(33) 
where represents a given perturbation.
As a final remark, let us stress that we will perform the analysis without a priori fixing the gauge at the level of the action. We have also carried out the analysis in the Newtonian gauge where as a consistency check and found the same results.
Tensor perturbations
Let us start by studying the tensor perturbations. This is the simplest case because there are no dynamical dof’s to be integrated out. After inserting the metric perturbations (III) into our vectortensor action with the fields decomposed in Fourier modes and using the dynamical background equations from the previous section, the action quadratic in the tensor perturbations reads
(34) 
We see that the quadratic action for tensor perturbations is modified in the presence of a background and, as one would expect, only the nonminimal coupling to the Einstein tensor (term) contributes. However, there is a dependence on the remaining parameters through the background value , which is determined by all the parameters.
From the above action, we easily conclude that tensor perturbations around the de Sitter solutions will avoid ghostlike instabilities, i.e., they have the right sign for the kinetic term, if we impose
(35) 
which is trivially satisfied if . On the other hand, the propagation speed of the perturbations is
(36) 
that also must be positive to avoid gradient instabilities. These results are in agreement with those found in Beltran Jimenez and Maroto (2010b). We can avoid both ghosts and gradient instabilities for the tensor perturbations if
(37) 
In any case, this nontrivial effect on the propagation speed of gravitational waves will be tightly constrained at present time since binary pulsar observations put stringent limits, at the level of deviations from the speed of light Beltrán Jiménez et al. (2016).
Vector perturbations
Let us now turn to the slightly more involved case of vector modes. As we mentioned previously, two of the vector perturbations can be integrated out and only one vector will propagate (two dof’s, as a transverse 3vector). We expand our Lagrangian to second order in the vector perturbations and immediately observe that the vector field does not have any kinetic terms. Therefore we can simply compute the equation of motion with respect to and integrate them out. This yields
(38) 
After plugging this expression back into the action and adding total derivatives, the dependence on drops. Thus, as advertised, we end up with the quadratic action for only one vector,
(39) 
The propagation speed is given by
(40) 
again in agreement with the findings in Beltran Jimenez and Maroto (2010b). As in the case of tensor perturbations, we see that only the coupling to the Einstein tensor (term) modifies the quadratic action of vector perturbations, and the remaining parameters only enter through the background value . We see that the vector perturbations are never ghostly and the only instability that can appear is a gradient one. This was expected because the kinetic term for our vector field is nothing but the usual Maxwell term. In order to avoid the Laplacian instability we have to require . Interestingly, it is trivially satisfied for models with .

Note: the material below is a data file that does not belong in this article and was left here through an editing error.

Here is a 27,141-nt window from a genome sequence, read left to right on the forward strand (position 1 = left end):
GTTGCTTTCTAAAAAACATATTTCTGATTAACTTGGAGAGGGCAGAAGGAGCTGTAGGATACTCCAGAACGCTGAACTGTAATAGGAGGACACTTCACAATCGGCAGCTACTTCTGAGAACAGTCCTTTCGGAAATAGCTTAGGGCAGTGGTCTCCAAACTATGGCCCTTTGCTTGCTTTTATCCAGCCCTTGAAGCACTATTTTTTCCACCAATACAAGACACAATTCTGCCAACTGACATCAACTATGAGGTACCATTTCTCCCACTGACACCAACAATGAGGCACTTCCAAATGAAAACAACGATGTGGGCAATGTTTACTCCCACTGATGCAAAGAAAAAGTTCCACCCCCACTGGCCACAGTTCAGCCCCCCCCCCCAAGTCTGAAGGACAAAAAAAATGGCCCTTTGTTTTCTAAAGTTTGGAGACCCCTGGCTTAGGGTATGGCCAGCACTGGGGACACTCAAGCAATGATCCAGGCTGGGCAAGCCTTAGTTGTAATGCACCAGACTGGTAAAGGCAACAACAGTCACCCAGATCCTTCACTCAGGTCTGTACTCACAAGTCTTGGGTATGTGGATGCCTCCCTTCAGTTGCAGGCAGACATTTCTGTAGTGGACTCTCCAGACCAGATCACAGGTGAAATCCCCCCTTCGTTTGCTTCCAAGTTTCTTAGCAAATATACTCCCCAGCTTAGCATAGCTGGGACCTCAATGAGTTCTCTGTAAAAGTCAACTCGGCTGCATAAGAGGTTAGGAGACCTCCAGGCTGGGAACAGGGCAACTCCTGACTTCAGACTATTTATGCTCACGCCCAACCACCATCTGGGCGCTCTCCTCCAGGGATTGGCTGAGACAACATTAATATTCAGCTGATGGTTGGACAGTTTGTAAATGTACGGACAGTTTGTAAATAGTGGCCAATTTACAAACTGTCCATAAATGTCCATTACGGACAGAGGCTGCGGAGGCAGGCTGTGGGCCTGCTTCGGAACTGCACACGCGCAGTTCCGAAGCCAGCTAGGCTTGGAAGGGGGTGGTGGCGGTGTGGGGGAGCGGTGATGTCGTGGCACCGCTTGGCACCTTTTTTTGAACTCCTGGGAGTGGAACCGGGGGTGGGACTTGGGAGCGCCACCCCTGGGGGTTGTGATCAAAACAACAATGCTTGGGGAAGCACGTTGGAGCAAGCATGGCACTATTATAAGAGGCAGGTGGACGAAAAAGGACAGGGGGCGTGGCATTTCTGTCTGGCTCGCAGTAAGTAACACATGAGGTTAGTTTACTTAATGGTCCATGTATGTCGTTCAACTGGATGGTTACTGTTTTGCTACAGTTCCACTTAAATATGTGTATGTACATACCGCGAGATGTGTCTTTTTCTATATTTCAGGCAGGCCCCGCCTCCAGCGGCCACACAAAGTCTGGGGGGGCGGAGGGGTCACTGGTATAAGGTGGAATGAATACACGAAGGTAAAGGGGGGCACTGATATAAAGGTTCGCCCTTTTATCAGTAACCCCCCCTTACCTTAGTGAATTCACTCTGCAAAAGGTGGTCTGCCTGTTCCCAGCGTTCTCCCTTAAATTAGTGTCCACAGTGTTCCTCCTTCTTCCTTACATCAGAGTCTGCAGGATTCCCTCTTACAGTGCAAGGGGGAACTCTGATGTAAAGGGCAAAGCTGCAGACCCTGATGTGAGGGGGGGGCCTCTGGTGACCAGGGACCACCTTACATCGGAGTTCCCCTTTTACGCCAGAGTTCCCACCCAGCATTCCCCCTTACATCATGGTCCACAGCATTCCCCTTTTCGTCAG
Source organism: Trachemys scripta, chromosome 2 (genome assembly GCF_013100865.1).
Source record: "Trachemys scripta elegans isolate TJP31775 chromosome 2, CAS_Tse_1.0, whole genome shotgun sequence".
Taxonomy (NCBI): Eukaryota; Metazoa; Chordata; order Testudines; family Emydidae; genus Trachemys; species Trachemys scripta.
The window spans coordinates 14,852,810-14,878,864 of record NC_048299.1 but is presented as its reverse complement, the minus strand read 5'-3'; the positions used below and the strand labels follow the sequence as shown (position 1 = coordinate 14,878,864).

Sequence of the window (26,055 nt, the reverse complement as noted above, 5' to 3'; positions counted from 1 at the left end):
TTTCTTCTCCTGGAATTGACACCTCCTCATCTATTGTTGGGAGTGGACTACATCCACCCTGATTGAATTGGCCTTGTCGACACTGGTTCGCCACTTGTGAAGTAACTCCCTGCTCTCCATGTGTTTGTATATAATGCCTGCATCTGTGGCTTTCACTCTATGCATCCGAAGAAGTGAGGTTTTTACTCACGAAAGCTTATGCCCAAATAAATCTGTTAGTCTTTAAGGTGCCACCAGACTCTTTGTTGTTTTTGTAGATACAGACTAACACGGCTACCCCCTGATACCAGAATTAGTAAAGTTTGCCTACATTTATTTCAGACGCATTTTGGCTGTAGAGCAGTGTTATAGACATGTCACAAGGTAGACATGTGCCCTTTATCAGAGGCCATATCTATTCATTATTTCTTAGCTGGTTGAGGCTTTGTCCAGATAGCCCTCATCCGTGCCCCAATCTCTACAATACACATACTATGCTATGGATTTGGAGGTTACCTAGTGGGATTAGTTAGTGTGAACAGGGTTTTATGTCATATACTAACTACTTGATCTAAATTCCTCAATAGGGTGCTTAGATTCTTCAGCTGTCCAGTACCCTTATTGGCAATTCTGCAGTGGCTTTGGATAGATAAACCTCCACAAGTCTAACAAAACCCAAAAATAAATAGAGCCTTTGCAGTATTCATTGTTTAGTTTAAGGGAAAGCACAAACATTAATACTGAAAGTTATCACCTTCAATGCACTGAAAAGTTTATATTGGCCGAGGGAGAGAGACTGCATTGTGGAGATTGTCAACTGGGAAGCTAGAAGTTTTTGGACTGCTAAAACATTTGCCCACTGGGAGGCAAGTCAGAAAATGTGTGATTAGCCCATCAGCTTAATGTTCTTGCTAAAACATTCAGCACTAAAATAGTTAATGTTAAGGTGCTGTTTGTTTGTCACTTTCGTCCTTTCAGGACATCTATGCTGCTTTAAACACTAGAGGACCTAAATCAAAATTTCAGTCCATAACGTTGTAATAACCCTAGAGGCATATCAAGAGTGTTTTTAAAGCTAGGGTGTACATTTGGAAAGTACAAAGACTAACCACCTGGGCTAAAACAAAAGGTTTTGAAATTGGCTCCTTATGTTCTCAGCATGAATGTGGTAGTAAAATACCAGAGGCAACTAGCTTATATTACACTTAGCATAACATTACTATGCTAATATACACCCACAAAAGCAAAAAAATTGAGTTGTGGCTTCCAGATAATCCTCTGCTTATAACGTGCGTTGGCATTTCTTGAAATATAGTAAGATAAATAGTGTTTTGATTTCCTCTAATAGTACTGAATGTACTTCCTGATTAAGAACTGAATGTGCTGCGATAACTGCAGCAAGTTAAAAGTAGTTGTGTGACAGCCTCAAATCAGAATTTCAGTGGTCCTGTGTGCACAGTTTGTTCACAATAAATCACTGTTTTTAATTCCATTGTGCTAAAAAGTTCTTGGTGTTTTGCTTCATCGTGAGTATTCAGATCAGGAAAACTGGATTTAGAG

Scalar perturbations
As usual, the scalar sector is the most involved one. We have six scalars (, , , , , ), but only one propagates, corresponding to the longitudinal mode of . Again, we expand the action to quadratic order in the scalar perturbations. The first thing to be noticed is the fact that the corresponding kinetic matrix (or alternatively the Hessian matrix) contains already at this stage three vanishing eigenvalues, imposing three constraint equations that makes three out of the six scalar fields not propagating. The kinetic matrix is
(41) 
As one can see, the quadratic action does not evolve any kinetic term for the scalar fields and and . Thus we can simply replace them by using their equations of motion. For instance, the equation of motion for the scalar field gives
(42) 
Similarly, the expressions for and are obtained using their equations of motion, which we omit here. After inserting the solutions for , and back into the quadratic action, the resulting expression depends only on the remaining three scalar fields (, , ). On a closer inspection, one realizes that the kinetic matrix of the three scalar fields still has a vanishing determinant, pointing to the presence of more constraints that can be used to integrate out some of the scalar fields. To be precise, the kinetic matrix contains two zero eigenvalues and one nonvanishing eigenvalue. We can diagonalize the kinetic matrix by performing the following field redefinitions, which will make the only propagating scalar field manifest:
(43) 
After adding total derivatives, the resulting action depends only on and reads
(44) 
where and are some functions of the theory parameters and the background solution. Their exact expressions are very cumbersome in the general case. However, their UV limits with can be expressed as
(45)  
(46) 
For the stability of the perturbations we have to impose that both and be positive. Unlike in the previous cases, we see that for the scalar sector all the terms contribute to the perturbations and not only through the background evolution.
Iv Cosmological solutions